James Joyce writes of the tragic Irish of Dublin in his anthology of stories, "The Dubliners." For one thing, there is often a delusion that occurs with these characters as they attempt to alter circumstances in their lives. For instance, in "Araby" the boy perceives Megan's sister as a perfection, much like the maiden for whom the knight strives. The boy watches across the street and worships from afar this girl who, in his mind, is a paragon. He envisions himself at the market as he carries her parcels,
I bore the chalice safely through a throng of foes. Her name sprang to m lips at moments in strange prayer and praises which I myself did not understand.
Likewise, Eveline has a romanticized attitude about the sailor who has come from foreign lands. He is there, much like the boy's imagined knight, to rescue her. She dreams of leaving her abusive father and immigrating to another land. Like the colored print of St. Margaret Mary Alacoque, the French nun who had a series of visions of the Sacred Heart that hangs on the wall, Eveline envisions the sailor as her savior. However, the reality of the little brother not being also saved strikes Eveline and she is paralyzed as she and her sailor are ready to board the great ship. In an epiphany, she realizes that she does not possess the courage to go, but she perceives danger in the sailor, instead,
a bell changed upon her heart. She felt him seize her hand....all the seas of the world tumbled about her heart. He was drawing her into them; he would drown her. She gripped with both hands at the iron railing....Her eyes gave him no sign of love or farewell or recognition.
In "Araby," the boy experiences his epiphany when he realizes that he has created the exotic illusion of Megan's sister; when he arrives at the bazaar, all the booths are closed, and he only hears the petty prattle of the few vendors left:
Gazing up into the darkness I saw myself as a creature driven and derided by vanity; and my eyes burned with anguish and anger.
Both characters in the two stories of Joyce experience epiphanies when they realize the truth of their romantic illusions and they are doomed to their lives in brown houses" that reach to "a blind end." But, unlike the boy of "Araby" who understands that he is to blame for his self-deception, Eveline, at the end, views her sailor as the threat to her romantic idea, rather than her own lack of courage.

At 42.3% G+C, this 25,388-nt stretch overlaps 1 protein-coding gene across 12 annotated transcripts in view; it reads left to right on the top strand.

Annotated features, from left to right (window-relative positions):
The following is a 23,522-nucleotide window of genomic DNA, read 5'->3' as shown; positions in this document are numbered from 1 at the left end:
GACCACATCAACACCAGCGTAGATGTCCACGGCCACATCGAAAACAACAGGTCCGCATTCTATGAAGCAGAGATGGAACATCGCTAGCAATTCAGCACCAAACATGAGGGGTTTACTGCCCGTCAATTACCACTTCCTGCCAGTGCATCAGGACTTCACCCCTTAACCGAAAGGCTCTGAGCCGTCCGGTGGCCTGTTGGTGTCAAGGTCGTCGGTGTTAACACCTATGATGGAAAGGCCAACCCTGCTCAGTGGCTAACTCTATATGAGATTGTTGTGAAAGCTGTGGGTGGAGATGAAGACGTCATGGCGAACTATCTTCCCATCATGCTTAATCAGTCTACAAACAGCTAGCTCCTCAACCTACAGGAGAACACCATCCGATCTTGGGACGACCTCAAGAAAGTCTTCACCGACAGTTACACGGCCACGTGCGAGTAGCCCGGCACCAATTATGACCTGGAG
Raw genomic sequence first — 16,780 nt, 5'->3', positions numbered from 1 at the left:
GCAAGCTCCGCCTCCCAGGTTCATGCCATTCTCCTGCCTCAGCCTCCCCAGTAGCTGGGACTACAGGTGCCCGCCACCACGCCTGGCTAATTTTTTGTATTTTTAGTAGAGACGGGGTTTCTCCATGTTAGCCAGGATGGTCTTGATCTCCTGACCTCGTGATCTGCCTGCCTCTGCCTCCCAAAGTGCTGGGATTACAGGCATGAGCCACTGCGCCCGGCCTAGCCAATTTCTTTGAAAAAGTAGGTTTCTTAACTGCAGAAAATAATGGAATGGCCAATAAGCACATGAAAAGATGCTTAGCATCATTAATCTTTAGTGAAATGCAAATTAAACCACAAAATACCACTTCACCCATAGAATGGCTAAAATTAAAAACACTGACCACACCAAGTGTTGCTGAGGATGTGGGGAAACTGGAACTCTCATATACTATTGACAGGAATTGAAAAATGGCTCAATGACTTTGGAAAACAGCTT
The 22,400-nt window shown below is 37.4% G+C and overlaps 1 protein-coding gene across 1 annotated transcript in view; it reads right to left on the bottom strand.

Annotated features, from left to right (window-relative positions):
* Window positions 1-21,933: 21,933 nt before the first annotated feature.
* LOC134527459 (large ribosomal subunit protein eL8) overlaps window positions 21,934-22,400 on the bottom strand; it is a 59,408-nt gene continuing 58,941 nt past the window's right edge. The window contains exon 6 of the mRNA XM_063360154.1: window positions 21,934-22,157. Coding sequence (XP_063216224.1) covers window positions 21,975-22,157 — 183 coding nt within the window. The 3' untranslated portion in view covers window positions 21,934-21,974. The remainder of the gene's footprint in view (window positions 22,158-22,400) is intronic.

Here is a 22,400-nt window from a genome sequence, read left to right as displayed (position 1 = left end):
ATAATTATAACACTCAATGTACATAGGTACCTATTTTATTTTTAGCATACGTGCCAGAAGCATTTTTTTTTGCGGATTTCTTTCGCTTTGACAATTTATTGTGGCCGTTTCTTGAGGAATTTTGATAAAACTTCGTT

In the short story collection "Dubliners" by James Joyce, two stories "Araby" and "Eveline" have similarities and differences. One obvious similarity is that both stories concern what it is like to live in Dublin in the early part of the century. The perspectives are different however. "Araby" is written from the point of view of a young boy who has a crush on a slightly older girl. "Eveline" is written from a female point of view, about a boyfriend. Both stories are about unrealised wishes - the boy in "Araby" tries his hardest to while away the interminable waiting before he can get away to the market to buy a gift to impress the girl. He is disappointed and thwarted as the market is closing. His uncle made him late. "Eveline" however is thwarted in her dreams by herself, and her unwillingness to let go of a past that is at once both reassuringly familiar yet stultifyingly boring and dead.
Your question concerns two short stories from James Joyce's Dubliners. "Araby" and "Eveline" are similar in that they both portray aspects of Dubliners, inhabitants of Dublin, Ireland. "Araby" is a coming-of-age story in which the protagonist experiences an epiphany or awakening. Interpretations differ, but in short I'd suggest the boy recognizes the triviality of his obsessions. He grows up or matures at the close of the story. He begins the story figuratively blind, as is the street he loves on, and gains sight at the end.
"Eveline" involves an older character who has an opportunity to escape Dublin. Her mother is dead, her father is abusive, and she has had to take on the role of mother to both her younger brother as well as her father. She and a foreign man plan to leave Ireland and live in Argentina. She is torn between the home she has always known along with the responsibilities that come with it (taking care of her brother, for instance), and escaping her terrible existence to start a new, hopefully better life. In the end, she refuses to leave and stays in Dublin. Again, interpretations differ, but I see Eveline as choosing the blindness and paralysis of Dublin, because she is afraid. She clings too tightly to the status quo of her existence. I see her staying as negative. Joyce is suggesting that even those Dubliners that have a chance to escape, choose not to.
The protagonist of "Araby" experiences his epiphany, then, while Eveline rejects her chance to leave the blindness behind.
Comparison of advise to my son and mother to son